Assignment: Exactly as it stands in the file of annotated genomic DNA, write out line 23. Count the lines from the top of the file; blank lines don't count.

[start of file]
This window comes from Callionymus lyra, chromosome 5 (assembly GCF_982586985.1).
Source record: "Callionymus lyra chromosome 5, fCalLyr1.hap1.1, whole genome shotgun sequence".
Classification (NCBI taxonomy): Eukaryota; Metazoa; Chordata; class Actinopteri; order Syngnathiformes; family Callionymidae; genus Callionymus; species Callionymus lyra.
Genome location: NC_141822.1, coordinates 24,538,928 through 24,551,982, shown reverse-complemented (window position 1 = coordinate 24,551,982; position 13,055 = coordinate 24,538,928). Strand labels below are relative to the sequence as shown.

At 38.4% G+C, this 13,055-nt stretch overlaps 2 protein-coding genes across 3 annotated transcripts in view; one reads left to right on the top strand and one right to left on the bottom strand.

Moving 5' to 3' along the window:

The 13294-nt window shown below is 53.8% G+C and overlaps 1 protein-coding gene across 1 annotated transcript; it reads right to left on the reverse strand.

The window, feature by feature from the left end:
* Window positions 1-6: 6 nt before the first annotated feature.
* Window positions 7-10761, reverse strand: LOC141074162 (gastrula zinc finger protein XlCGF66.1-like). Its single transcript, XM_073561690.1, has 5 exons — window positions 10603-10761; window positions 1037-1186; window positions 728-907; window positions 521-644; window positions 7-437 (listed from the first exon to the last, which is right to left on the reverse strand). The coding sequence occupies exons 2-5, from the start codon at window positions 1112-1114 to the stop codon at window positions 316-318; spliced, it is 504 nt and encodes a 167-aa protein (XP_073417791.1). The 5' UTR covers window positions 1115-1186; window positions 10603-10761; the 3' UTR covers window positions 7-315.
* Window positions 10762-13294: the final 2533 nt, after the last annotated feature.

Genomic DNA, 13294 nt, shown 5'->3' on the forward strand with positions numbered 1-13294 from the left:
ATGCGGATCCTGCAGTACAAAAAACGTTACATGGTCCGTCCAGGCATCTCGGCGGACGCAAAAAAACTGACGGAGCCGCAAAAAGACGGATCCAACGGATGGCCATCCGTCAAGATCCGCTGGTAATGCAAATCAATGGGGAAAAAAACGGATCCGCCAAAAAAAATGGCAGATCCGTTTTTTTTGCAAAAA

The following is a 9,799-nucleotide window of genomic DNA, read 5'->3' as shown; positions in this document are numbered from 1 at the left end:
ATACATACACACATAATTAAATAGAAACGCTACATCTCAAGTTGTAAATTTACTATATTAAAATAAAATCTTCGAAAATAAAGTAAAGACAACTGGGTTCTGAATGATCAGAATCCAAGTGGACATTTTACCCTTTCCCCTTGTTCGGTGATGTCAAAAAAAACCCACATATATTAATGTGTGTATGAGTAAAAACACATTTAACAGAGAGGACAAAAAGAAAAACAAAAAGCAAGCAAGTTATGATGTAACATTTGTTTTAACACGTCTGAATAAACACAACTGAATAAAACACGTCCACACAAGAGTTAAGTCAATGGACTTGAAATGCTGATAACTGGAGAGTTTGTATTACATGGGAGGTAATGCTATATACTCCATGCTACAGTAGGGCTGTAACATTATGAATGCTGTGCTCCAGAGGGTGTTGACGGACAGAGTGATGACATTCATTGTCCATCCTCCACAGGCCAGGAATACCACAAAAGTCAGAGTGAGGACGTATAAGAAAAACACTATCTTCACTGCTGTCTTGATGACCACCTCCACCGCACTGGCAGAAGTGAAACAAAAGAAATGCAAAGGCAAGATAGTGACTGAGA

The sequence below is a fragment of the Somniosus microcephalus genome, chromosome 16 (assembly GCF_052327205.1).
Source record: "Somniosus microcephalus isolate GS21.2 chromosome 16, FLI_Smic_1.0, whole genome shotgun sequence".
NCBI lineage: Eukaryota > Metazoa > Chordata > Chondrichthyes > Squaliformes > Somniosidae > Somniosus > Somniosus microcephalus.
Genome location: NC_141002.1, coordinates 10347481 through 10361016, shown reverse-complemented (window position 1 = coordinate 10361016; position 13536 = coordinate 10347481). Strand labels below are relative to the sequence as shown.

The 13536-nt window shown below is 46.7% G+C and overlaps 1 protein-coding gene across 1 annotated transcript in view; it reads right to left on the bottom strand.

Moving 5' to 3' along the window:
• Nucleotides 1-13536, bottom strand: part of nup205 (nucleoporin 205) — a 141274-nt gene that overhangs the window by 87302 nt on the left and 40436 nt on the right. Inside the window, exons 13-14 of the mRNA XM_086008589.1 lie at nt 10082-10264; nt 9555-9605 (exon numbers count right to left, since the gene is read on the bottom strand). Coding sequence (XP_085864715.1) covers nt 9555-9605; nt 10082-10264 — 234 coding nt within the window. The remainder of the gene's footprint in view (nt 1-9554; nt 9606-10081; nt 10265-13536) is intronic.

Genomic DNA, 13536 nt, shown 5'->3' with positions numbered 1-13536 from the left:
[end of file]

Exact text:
Genomic DNA, 13536 nt, shown 5'->3' with positions numbered 1-13536 from the left: